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Review: Skullcrusher – Volume One / Author: Robert E. Howard / Publisher: Oneiros Books / Release Date: Out Now

This is the first in a two-part edition of Howard's weird tales. Sorry, no Conan – he's in Vol 2. Instead, we have such mightily-thewed personages as King Kull, Bran Mak Morn and Solomon Kane dealing death to all and sundry, with a body count so high the corpses practically topple off the page.

As a collection, it has its highs and lows. Among the latter are the Solomon Kane stories, ruined by their cardboard-thin African backdrops, their lack of plausible motivation (“All his life he had roamed about the world aiding the weak … he neither knew nor questioned why”) and their elastic chronology. (Each of the adventures seems to take years, which leads you to wonder how Kane manages to fit them all in, or is he perhaps juggling several at the same time?). The highs, by contrast, come courtesy of Bran Mak Morn. Placed in Roman Britain, these tales benefit from a hero who's brainier than Howard's usual strongmen and less inclined to let his dirk do the work. In the most celebrated of them, Worms of the Earth, Bran recruits a bunch of unlovely underworlders to put the scares on the dastardly toga-lovers. It's Howard at his best, a winning mix of Lovecraftian atmospherics and monumental English gloom.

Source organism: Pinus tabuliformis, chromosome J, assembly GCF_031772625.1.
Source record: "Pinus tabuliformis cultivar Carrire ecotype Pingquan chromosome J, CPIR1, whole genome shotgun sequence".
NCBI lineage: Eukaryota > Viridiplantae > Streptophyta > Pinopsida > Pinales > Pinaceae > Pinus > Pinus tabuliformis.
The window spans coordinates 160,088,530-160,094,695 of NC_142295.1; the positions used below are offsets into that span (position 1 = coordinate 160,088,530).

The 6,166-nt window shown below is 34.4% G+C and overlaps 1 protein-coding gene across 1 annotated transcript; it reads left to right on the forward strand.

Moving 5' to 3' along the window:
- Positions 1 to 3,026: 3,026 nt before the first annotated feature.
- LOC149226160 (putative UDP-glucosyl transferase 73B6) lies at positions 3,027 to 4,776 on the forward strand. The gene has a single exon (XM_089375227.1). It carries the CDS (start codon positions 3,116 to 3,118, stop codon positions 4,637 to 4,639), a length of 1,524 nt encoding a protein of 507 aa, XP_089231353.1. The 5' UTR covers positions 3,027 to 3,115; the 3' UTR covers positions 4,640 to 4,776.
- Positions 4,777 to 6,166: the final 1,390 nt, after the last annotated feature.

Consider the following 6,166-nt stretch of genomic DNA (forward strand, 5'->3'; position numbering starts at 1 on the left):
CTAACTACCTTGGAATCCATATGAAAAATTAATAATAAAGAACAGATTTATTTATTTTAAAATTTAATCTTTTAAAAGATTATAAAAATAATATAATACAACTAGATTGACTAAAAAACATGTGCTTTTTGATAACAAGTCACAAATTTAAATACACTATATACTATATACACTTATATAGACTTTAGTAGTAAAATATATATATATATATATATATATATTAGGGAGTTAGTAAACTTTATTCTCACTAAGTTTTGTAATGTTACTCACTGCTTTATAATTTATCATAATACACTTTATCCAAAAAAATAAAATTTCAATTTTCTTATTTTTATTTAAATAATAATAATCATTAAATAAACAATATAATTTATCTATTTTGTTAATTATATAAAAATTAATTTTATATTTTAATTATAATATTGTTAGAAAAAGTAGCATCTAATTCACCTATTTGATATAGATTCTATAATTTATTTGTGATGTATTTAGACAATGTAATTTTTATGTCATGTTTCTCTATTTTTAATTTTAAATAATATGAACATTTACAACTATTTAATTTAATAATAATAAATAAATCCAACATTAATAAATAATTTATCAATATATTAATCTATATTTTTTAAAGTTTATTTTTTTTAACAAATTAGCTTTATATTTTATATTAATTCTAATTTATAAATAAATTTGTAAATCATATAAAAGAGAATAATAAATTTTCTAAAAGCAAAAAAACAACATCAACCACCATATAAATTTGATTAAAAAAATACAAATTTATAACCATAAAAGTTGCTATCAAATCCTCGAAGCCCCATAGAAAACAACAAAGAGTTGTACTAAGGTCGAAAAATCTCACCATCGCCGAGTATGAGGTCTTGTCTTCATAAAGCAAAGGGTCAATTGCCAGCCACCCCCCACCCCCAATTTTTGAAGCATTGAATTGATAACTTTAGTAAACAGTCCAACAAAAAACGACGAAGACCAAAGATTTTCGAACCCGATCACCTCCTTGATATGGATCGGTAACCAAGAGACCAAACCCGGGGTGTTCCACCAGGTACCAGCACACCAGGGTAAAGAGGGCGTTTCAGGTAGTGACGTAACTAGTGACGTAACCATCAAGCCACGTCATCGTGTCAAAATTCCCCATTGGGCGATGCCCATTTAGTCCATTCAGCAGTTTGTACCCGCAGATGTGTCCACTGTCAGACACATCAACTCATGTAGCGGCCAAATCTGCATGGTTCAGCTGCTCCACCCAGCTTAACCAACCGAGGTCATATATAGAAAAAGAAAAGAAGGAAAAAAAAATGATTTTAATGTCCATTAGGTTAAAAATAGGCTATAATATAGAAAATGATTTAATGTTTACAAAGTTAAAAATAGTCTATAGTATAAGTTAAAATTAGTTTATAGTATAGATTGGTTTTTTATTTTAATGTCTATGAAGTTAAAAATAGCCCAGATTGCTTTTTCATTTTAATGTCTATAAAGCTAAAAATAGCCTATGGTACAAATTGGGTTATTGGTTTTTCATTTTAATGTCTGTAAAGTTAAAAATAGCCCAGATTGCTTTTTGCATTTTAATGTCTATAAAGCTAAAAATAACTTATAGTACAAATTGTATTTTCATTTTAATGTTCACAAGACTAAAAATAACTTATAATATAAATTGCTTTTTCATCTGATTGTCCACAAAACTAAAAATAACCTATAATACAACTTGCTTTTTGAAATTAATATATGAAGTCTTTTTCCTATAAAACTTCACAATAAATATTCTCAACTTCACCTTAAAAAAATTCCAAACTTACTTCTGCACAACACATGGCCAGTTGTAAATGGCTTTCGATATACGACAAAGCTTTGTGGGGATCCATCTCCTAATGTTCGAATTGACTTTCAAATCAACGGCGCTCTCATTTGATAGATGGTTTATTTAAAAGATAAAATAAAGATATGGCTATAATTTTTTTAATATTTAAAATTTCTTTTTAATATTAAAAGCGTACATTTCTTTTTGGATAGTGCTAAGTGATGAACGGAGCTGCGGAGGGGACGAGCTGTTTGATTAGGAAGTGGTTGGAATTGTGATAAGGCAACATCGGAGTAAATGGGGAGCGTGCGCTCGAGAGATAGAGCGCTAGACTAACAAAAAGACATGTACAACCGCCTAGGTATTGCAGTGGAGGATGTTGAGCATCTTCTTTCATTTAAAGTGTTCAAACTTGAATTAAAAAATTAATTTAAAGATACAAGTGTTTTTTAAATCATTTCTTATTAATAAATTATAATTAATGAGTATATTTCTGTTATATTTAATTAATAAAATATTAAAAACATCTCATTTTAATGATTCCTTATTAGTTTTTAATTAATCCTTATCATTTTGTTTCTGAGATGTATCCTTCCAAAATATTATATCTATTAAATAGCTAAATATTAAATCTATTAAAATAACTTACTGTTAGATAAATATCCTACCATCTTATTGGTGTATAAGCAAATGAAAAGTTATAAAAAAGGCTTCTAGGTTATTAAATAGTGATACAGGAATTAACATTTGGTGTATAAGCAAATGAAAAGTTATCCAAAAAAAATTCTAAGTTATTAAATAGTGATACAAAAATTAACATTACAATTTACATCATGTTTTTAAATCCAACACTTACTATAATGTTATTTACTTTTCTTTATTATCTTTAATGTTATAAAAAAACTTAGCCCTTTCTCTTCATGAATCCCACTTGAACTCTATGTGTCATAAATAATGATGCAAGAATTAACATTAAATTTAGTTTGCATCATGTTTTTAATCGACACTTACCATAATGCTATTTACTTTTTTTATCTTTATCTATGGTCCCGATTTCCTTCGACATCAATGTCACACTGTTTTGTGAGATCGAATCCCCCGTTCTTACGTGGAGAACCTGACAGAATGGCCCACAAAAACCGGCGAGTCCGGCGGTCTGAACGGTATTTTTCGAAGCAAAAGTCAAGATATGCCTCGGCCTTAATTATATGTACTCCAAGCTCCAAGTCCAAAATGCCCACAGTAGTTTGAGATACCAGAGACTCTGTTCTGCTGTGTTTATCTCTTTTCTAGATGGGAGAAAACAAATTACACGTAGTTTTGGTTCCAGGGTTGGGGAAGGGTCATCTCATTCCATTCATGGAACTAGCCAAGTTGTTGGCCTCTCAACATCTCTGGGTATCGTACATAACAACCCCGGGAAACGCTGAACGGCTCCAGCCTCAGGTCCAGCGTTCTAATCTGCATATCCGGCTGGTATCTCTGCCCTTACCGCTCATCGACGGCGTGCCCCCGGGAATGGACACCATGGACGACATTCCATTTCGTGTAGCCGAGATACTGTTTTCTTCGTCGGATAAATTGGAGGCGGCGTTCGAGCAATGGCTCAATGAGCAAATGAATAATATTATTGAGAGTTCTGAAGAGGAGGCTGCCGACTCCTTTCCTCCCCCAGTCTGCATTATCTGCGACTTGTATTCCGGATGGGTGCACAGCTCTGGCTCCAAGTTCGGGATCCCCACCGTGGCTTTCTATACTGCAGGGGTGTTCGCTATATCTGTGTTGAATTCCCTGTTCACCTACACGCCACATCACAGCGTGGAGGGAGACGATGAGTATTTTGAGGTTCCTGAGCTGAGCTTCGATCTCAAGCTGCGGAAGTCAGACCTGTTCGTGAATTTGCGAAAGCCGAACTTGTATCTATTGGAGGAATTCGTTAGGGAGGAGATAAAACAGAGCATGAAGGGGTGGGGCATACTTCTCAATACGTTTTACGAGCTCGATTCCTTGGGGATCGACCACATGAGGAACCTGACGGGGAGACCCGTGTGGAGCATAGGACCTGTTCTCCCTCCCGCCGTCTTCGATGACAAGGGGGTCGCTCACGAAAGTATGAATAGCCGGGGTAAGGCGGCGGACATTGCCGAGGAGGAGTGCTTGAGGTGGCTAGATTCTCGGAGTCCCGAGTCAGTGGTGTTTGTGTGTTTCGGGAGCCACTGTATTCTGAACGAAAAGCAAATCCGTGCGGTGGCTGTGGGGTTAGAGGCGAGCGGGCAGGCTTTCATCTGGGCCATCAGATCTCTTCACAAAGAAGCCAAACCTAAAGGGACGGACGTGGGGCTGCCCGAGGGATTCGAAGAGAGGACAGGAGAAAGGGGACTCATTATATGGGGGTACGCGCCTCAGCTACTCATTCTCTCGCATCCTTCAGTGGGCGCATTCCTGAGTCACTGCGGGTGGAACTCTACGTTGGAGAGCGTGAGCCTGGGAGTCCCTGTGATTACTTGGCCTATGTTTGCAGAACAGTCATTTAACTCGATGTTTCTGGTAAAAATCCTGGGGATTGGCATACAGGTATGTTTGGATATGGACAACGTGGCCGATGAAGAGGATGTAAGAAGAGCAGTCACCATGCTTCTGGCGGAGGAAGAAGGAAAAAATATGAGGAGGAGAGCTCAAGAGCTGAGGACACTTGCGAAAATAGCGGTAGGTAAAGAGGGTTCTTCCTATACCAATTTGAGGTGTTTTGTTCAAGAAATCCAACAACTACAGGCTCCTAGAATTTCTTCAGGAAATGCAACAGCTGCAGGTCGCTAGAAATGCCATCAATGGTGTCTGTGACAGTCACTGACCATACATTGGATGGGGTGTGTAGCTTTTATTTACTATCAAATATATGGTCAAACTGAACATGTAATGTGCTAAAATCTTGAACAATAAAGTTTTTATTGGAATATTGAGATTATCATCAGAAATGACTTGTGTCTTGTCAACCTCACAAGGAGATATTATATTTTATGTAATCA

One story shows Howard at his best and his worst. Set in the American Deep South, Black Canaan sees a group of white folk trying to suppress a violent rebellion of “swamp Negroes” led by a powerful witch doctor. Along the way, the hero has several unsettling encounters with a beautiful black girl. Irresistibly drawn to her, he'd love to shoot her with his big gun, but can't pull the trigger … and afterwards, he doesn't like to talk about it. Well, you don't have to be Freud, do you? As a dramatization of racial fear, with a dollop of sexual guilt mixed in, it's all horribly repugnant, but there's no denying the electricity of the writing. 

Not that Black Canaan is alone in serving up derogatory racial stereotypes – it's simply the most spectacular example. Women, on the other hand, cut rather a fine figure in Howard's world – feisty vixens, many of them, who react with hilarity to macho attitudinizing: “her laughter slashed him like a keen silver knife”. (Ouch!) And even the most shoddy of Howard's stories has its flashes of vitality: corpses twitching to life, fish-men slithering about in swamps, blade-wielding Picts rising “like a sudden flight of birds from the grass”. Small print, masses of typos and a dull cover spoil things somewhat, but otherwise this is a reasonable survey of the stuff Howard wrote when he wasn't dreaming up Conan.


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